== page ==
Note:  See Blue Marlin herself in drydock in Korea here.

Day 19 . . . for Blue Marlin in the sixth boro.  I arrive at my new vantage point at 7:11 a.m.  John Reinauer is already tied in, forward starboard side.

Dean floats in nose to John.  Samantha holds Janice Ann in the foreground left.

Am I wrong in imagining the Miller folks have blue helmets and the Marlin crew, white?

Once Dean is strapped in, Samatha hands Janice off to Catherine, who brings her around the starboard side.

Count’em:  five ex-Reinauer boats and five Miller boats.

Small tugs Gabby and TJ Miller serve as sidethrusters to Catherine‘s fore and aft power on Curtis.

By now it’s 8:25 a.m., time to

float in Maverick, who had been first on in the two previous attempts.

At 8:46, Craig Eric Reinauer, the size that has rendered these smaller boats obsolete, passes.

Maverick is lassoed and inched into place as Resolute stops by to watch.  Blue Marlin must be the most photogenic and curiosity-arousing vessel in the harbor in a bit.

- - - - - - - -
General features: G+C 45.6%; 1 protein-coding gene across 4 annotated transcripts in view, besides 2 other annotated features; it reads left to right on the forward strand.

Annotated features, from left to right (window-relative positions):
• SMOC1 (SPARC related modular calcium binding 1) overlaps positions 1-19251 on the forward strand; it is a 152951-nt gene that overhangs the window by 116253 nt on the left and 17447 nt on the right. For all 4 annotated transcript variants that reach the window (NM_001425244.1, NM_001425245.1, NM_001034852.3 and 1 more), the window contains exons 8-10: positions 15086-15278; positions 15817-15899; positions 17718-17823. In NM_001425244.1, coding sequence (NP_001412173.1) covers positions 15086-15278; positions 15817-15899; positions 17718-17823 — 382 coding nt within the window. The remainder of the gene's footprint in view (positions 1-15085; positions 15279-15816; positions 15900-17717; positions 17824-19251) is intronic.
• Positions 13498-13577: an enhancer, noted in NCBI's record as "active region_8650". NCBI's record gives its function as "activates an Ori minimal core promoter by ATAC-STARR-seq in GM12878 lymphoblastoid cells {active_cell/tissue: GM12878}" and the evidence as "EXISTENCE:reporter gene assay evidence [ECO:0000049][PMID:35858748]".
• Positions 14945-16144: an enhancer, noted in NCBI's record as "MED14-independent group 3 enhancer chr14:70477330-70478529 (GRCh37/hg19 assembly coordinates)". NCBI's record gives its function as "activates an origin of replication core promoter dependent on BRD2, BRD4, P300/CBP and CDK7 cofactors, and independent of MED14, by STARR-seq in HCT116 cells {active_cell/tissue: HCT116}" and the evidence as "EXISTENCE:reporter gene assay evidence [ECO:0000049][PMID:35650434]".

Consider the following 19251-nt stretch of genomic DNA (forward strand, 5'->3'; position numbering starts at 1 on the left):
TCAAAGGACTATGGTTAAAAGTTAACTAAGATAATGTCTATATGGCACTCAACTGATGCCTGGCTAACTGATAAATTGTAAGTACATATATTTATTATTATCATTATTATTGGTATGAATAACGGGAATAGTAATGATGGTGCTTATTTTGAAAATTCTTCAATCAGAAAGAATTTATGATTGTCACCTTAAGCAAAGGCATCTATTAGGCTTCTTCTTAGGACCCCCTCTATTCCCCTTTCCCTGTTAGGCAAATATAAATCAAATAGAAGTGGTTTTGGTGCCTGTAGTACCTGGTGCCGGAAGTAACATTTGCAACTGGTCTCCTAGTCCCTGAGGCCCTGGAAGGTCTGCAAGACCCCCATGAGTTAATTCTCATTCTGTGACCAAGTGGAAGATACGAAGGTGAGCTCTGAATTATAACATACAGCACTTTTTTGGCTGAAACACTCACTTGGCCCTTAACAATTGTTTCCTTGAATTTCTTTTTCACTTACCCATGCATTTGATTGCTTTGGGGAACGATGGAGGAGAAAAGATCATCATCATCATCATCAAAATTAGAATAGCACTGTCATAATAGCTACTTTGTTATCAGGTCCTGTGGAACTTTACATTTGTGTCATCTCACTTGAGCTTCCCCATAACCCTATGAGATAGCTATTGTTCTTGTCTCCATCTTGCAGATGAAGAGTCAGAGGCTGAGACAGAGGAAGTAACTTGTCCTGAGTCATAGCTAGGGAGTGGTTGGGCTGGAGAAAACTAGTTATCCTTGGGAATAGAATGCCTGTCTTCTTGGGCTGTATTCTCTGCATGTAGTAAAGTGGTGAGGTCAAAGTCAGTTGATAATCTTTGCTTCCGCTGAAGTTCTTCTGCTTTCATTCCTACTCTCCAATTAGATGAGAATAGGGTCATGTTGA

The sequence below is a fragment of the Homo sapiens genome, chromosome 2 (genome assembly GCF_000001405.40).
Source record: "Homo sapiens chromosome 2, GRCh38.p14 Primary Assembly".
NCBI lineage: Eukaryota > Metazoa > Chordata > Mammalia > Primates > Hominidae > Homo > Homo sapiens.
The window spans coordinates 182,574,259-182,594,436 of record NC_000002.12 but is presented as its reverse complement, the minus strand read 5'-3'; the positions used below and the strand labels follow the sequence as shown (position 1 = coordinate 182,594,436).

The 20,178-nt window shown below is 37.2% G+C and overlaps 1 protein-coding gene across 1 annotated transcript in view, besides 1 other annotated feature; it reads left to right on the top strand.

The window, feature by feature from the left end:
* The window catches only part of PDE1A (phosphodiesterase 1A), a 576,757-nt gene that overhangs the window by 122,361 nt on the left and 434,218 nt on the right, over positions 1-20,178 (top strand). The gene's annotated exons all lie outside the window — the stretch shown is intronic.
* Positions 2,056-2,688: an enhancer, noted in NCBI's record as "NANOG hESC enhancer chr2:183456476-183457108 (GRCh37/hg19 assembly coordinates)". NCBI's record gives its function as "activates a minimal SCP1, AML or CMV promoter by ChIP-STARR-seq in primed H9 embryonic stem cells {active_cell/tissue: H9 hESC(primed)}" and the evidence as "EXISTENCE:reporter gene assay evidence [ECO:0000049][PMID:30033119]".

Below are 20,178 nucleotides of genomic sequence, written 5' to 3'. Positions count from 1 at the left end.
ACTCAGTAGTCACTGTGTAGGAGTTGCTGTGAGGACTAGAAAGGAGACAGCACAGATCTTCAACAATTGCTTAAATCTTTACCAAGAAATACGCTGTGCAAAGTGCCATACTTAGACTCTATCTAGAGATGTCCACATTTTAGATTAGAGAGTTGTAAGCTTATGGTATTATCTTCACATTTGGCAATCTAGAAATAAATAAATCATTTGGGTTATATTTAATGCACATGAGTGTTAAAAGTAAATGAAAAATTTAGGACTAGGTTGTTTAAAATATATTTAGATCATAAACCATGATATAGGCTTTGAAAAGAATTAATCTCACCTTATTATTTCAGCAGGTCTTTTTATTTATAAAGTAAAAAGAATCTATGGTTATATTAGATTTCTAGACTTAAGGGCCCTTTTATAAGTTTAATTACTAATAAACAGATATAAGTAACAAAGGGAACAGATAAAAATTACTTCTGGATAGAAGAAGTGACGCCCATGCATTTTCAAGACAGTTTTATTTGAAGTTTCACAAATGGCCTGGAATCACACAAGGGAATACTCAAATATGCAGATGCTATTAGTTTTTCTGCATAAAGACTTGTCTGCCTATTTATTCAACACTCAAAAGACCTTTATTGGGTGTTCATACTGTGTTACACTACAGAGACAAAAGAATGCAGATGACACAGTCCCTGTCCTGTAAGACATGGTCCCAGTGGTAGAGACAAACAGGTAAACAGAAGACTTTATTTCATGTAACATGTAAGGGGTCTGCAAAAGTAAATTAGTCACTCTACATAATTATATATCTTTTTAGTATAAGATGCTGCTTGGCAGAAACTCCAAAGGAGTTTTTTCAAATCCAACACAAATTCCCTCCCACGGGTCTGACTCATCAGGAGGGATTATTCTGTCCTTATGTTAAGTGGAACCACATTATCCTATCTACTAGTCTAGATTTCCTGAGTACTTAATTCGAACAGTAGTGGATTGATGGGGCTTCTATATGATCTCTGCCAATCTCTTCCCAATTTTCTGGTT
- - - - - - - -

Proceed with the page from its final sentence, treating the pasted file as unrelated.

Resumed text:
By now, Blue Marlin–the model who cannot remain motionless–has spun around with the flood tide as container vessel Atlantic Companion sails in.

By 10:00 all tugs are roughly in place, and I need to mosey on before Blue Marlin rises.  Barges will float on another day, I’m told.

Can you make out the name on the escutcheon of the tanker?  Sea Marlin!    Before this saga ends, we may have a school of marlin in the harbor.  All I can say is . . . keep them off the road:  where AMC Marlin appear, there might be Barracuda, Tarpon and  Gremlin right behind.

All fotos above by Will Van Dorp.  Got good pics of Blue Marlin?  The one below comes thanks to John McCluskey.

This just in with thanks to John Skelson . . .  a foto of four of five tugs high and dry as of this afternoon.  Many thanks, John and John.

Groundhog Day 5 soon?

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